Note: The working title of this film was Two Bad Hats , which also was the title of Monckton Hoffe's original story. Preston Sturges's onscreen credit reads: "Written and directed by Preston Sturges." The following information has been taken from the Preston Sturges Collection at the UCLA Arts--Special Collections Library: In 1938, a HR news item reported that Sturges had been assigned to write the script from Hoffe's story, and that the film was to star Claudette Colbert. In 1939, Sturges consulted with producer Albert Lewin about his early script for The Lady Eve , and, among several criticisms, Lewin responded that he felt that "the first two-thirds of the script, in spite of the high quality of your jokes, will require an almost one hundred percent rewrite." Lewin reasoned that the sequences showing "Charles" as being "inordinately fond of snakes" served no purpose and "should be ruthlessly excised." Sturges responded with a letter in which he agreed that the sequences as yet had no connection to the rest of the film, but he adamantly stood by them. In his follow-up letter, Lewin "surrender[ed] unconditionally" to Sturges's judgment, and added the following: "Follow your witty nose, my boy; it will lead you and me and Paramount to the Elysian pastures of popular entertainment." Information in the MPAA/PCA Files at the AMPAS Library reveals that the PCA initially rejected the script due to "the definite suggestion of a sex affair between your two leads" which lacked "compensating moral values." A revised script was approved, however.
       Contemporary news items reported the following about the production: In Jul 1940, Joel McCrea, Madeleine Carroll and Paulette Goddard were considered for the lead roles. In Aug 1940, Madeleine Carroll and Fred MacMurray were announced as the co-stars, and in Sep 1940, Darryl Zanuck loaned Henry Fonda to co-star with Paulette Goddard. Goddard, however, was replaced by Barbara Stanwyck. The opening jungle river scene was shot on location at Baldwin Lake near Santa Anita, CA. Modern sources add the following credits: Wilda Bennett, Evelyn Beresford, Georgie Cooper, Gayne Whitman, Alfred Hall, Bertram Marburgh, George Melford, Arthur Stuart Hull, Kenneth Gibson ( Guests at party ), Joe North ( Butler at party ), Pauline Drake ( Social secretary ), Julius Tannen, Ray Flynn, Harry A. Bailey ( Lawyers in Pike's office ), Ambrose Barker ( Mac ), Jean Phillips ( Sweetie ), Ella Neal, Marcelle Christopher ( Daughters on boat ), John Hartley ( Young man on boat ), Eva Dennison, Almeda Fowler, Helen Dickson ( Mothers on boat ), Mary Akin, Jan Buckingham ( Women on boat ), Esther Michelson ( Wife on boat ), Mrs. Gardner Crane ( Lady on boat ), Frances Raymond ( Old lady on boat ), Ernesto Palmese, Mitchell Ingraham ( Men on boat ), Cyril Ring, Sam Ash, ( Husbands on boat ), Richard Kipling ( Father on boat ), Harry Depp ( Spectacled man ), Jack Richardson ( Father of girl on boat ), Wally Walker ( Sparky ), Robert Warwick ( Passenger ). Monckton Hoffe was nominated for an Academy Award in the category of Best Writing (Original Story) for this film. The Lady Eve was voted best picture of the year by the NYT , and ranked among the top ten films in box office sales. In 1956, Paramount released The Birds and the Bees , a remake of The Lady Eve , directed by Norman Taurog, and starring George Gobel, Mitzi Gaynor and David Niven.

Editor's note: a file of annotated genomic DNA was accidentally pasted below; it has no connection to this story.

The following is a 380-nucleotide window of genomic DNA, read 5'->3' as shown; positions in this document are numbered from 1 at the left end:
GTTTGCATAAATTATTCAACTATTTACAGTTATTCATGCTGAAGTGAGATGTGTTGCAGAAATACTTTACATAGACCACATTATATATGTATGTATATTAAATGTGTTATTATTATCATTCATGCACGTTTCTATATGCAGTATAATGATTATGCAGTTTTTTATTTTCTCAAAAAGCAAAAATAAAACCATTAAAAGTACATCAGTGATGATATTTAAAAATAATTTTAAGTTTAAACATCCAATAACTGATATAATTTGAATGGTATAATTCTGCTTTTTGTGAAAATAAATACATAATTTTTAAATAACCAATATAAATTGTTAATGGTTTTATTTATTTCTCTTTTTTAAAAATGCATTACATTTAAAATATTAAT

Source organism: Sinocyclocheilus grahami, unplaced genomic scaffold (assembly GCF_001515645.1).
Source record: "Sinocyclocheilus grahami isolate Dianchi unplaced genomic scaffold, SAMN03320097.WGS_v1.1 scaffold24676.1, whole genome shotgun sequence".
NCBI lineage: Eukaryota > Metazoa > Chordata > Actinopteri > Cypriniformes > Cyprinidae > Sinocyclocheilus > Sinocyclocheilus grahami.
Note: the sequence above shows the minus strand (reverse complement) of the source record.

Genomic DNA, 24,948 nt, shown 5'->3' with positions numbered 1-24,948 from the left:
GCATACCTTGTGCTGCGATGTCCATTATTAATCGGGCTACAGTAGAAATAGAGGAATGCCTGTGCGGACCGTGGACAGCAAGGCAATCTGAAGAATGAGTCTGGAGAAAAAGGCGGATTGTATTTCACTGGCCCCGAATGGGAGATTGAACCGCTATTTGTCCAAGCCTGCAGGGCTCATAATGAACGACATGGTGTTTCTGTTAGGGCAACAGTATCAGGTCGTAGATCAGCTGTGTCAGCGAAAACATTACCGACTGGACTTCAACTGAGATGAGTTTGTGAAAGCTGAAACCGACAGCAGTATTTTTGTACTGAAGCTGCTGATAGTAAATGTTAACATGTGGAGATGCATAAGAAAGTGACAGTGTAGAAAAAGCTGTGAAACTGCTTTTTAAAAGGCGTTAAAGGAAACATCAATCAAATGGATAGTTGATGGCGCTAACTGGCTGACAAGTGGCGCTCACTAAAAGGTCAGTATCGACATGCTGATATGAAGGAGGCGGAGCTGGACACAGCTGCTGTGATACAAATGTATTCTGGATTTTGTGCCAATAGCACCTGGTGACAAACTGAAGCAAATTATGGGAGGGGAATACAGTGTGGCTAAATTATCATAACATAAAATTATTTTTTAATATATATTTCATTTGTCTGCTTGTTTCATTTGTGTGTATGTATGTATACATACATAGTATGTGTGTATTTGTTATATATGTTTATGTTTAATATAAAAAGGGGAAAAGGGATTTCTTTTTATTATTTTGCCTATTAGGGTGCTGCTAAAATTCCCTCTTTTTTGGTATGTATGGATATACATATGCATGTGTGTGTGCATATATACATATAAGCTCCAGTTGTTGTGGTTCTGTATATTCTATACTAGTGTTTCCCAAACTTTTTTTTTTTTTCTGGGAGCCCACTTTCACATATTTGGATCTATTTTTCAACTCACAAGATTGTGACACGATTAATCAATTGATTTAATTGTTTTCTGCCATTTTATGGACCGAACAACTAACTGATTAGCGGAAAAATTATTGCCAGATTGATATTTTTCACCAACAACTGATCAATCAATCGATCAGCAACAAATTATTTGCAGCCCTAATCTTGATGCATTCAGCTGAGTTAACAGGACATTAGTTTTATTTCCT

Bibliographic Sources:   Date   Page
Box Office   8 Mar 1941.   
Daily Variety   25 Feb 1941.   
Film Daily   27 Feb 41   p. 7.
Hollywood Reporter   14 Sep 1938.   
Hollywood Reporter   24 Jul 40   p. 1.
Hollywood Reporter   19 Aug 40   p. 3.
Hollywood Reporter   13 Sep 40   p. 3.
Hollywood Reporter   14 Nov 40   p. 7.
Hollywood Reporter   24 Feb 41   p. 3.
Los Angeles Times   20 Sep 1940.   
Motion Picture Herald Product Digest   8 Feb 41   p. 53.
New York Times   26 Feb 41   p. 17.
Variety   26 Feb 41   p. 16.

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The American Film Institute is grateful to Sir Paul Getty KBE and the Sir Paul Getty KBE Estate for their dedication to the art of the moving image and their support for the AFI Catalog of Feature Films and without whose support AFI would not have been able to achieve this historical landmark in this epic scholarly endeavor.